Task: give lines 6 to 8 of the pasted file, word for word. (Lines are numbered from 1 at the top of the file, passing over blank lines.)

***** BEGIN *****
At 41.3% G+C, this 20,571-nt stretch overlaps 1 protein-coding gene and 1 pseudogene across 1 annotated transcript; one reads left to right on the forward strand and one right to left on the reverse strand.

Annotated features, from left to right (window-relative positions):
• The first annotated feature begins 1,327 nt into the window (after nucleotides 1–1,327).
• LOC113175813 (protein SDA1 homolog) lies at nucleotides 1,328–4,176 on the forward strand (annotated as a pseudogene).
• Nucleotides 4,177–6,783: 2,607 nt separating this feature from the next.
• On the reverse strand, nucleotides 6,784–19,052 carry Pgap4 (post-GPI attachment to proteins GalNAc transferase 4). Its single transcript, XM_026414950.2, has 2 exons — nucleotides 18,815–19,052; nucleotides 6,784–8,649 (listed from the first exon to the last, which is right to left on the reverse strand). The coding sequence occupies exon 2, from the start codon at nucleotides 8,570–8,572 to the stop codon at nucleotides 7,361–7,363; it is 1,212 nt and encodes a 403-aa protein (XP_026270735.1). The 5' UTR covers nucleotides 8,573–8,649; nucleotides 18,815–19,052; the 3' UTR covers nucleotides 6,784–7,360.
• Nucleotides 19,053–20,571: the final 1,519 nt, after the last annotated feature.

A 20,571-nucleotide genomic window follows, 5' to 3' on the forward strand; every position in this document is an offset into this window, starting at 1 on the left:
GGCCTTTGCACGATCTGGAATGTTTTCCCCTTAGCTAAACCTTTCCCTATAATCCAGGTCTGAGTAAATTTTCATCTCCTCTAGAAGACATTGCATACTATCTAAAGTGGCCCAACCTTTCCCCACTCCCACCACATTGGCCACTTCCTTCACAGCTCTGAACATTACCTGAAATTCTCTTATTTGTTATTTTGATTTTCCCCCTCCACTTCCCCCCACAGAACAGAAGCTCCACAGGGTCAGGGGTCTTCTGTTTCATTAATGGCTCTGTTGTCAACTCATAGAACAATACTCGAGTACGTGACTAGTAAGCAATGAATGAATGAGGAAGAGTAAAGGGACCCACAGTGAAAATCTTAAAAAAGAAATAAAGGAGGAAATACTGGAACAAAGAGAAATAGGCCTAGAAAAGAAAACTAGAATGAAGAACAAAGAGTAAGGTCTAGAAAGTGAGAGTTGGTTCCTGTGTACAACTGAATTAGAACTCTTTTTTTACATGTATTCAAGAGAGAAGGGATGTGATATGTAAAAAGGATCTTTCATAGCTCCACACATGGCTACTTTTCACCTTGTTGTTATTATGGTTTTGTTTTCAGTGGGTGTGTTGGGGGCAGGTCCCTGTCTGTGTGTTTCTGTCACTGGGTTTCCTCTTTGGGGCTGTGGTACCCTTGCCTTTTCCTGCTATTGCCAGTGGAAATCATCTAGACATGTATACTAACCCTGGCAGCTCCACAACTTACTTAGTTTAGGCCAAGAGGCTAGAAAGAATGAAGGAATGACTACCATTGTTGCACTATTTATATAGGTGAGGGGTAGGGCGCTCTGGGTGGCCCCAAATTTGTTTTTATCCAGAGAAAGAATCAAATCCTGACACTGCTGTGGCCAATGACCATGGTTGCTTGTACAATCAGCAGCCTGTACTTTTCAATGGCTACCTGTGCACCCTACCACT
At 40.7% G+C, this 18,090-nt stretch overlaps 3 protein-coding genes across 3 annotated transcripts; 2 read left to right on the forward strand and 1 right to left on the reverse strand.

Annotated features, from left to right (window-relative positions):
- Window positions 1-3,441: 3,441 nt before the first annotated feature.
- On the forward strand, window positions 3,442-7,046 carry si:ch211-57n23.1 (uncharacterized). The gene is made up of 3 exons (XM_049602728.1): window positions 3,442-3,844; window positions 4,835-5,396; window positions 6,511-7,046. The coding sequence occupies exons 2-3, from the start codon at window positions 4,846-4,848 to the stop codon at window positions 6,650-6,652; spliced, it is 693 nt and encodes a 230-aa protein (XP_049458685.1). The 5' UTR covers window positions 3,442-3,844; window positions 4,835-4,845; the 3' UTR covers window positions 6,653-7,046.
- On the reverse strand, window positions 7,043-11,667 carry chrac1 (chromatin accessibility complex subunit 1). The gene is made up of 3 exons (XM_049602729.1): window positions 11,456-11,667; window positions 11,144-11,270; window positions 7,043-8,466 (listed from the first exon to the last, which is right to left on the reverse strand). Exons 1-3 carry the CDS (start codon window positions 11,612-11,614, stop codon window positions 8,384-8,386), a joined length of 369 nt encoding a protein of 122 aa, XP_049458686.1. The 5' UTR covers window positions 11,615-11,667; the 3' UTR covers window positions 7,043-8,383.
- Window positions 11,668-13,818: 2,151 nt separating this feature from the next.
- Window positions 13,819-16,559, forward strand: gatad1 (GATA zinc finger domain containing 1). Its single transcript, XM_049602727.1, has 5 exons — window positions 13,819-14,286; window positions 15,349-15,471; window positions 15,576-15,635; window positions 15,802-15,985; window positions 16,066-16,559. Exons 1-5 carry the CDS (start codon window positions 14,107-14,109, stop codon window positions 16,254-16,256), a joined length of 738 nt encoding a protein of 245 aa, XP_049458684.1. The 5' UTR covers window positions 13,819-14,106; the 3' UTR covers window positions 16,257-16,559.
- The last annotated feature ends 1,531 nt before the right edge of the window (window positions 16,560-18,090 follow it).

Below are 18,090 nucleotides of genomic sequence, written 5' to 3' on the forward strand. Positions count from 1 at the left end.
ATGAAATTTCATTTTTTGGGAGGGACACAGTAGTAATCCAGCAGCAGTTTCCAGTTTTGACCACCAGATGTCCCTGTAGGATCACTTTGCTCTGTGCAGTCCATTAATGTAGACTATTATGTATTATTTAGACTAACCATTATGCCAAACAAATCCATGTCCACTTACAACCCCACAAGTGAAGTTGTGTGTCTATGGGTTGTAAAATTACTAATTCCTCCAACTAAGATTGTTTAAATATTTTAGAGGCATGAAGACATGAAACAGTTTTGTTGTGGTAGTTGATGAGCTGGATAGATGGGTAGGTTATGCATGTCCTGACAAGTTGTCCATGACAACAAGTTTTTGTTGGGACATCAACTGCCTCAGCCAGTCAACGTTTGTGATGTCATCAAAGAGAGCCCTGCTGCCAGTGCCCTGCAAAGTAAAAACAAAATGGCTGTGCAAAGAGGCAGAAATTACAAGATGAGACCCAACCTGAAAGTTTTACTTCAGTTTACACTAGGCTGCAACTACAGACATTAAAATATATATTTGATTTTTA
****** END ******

• On the reverse strand, nucleotides 6,784–19,052 carry Pgap4 (post-GPI attachment to proteins GalNAc transferase 4). Its single transcript, XM_026414950.2, has 2 exons — nucleotides 18,815–19,052; nucleotides 6,784–8,649 (listed from the first exon to the last, which is right to left on the reverse strand). The coding sequence occupies exon 2, from the start codon at nucleotides 8,570–8,572 to the stop codon at nucleotides 7,361–7,363; it is 1,212 nt and encodes a 403-aa protein (XP_026270735.1). The 5' UTR covers nucleotides 8,573–8,649; nucleotides 18,815–19,052; the 3' UTR covers nucleotides 6,784–7,360.
• Nucleotides 19,053–20,571: the final 1,519 nt, after the last annotated feature.

A 20,571-nucleotide genomic window follows, 5' to 3' on the forward strand; every position in this document is an offset into this window, starting at 1 on the left: